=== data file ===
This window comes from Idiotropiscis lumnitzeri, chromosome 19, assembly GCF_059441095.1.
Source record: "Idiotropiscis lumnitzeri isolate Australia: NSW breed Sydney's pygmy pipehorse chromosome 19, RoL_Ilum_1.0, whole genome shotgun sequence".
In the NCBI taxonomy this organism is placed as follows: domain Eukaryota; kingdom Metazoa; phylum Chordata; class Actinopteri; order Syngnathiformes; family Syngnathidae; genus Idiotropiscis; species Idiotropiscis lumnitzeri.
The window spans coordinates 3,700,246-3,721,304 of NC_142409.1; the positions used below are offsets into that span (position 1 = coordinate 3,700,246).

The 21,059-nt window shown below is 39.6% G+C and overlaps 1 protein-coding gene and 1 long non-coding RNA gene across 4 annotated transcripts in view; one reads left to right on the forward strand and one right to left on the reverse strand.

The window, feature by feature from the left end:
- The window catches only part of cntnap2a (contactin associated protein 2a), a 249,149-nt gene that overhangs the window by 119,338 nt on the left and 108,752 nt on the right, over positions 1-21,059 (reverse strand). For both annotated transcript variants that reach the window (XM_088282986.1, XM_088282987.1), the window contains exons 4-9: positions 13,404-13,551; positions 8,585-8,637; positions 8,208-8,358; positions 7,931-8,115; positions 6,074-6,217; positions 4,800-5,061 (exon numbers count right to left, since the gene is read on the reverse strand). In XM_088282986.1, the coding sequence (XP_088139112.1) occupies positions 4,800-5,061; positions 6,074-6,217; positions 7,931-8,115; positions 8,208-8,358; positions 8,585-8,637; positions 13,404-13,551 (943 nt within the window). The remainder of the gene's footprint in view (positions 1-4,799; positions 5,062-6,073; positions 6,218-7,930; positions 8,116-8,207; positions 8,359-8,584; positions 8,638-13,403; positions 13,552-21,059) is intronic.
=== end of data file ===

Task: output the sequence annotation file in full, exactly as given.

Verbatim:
This window comes from Idiotropiscis lumnitzeri, chromosome 19, assembly GCF_059441095.1.
Source record: "Idiotropiscis lumnitzeri isolate Australia: NSW breed Sydney's pygmy pipehorse chromosome 19, RoL_Ilum_1.0, whole genome shotgun sequence".
In the NCBI taxonomy this organism is placed as follows: domain Eukaryota; kingdom Metazoa; phylum Chordata; class Actinopteri; order Syngnathiformes; family Syngnathidae; genus Idiotropiscis; species Idiotropiscis lumnitzeri.
The window spans coordinates 3,700,246-3,721,304 of NC_142409.1; the positions used below are offsets into that span (position 1 = coordinate 3,700,246).

The 21,059-nt window shown below is 39.6% G+C and overlaps 1 protein-coding gene and 1 long non-coding RNA gene across 4 annotated transcripts in view; one reads left to right on the forward strand and one right to left on the reverse strand.

The window, feature by feature from the left end:
- The window catches only part of cntnap2a (contactin associated protein 2a), a 249,149-nt gene that overhangs the window by 119,338 nt on the left and 108,752 nt on the right, over positions 1-21,059 (reverse strand). For both annotated transcript variants that reach the window (XM_088282986.1, XM_088282987.1), the window contains exons 4-9: positions 13,404-13,551; positions 8,585-8,637; positions 8,208-8,358; positions 7,931-8,115; positions 6,074-6,217; positions 4,800-5,061 (exon numbers count right to left, since the gene is read on the reverse strand). In XM_088282986.1, the coding sequence (XP_088139112.1) occupies positions 4,800-5,061; positions 6,074-6,217; positions 7,931-8,115; positions 8,208-8,358; positions 8,585-8,637; positions 13,404-13,551 (943 nt within the window). The remainder of the gene's footprint in view (positions 1-4,799; positions 5,062-6,073; positions 6,218-7,930; positions 8,116-8,207; positions 8,359-8,584; positions 8,638-13,403; positions 13,552-21,059) is intronic.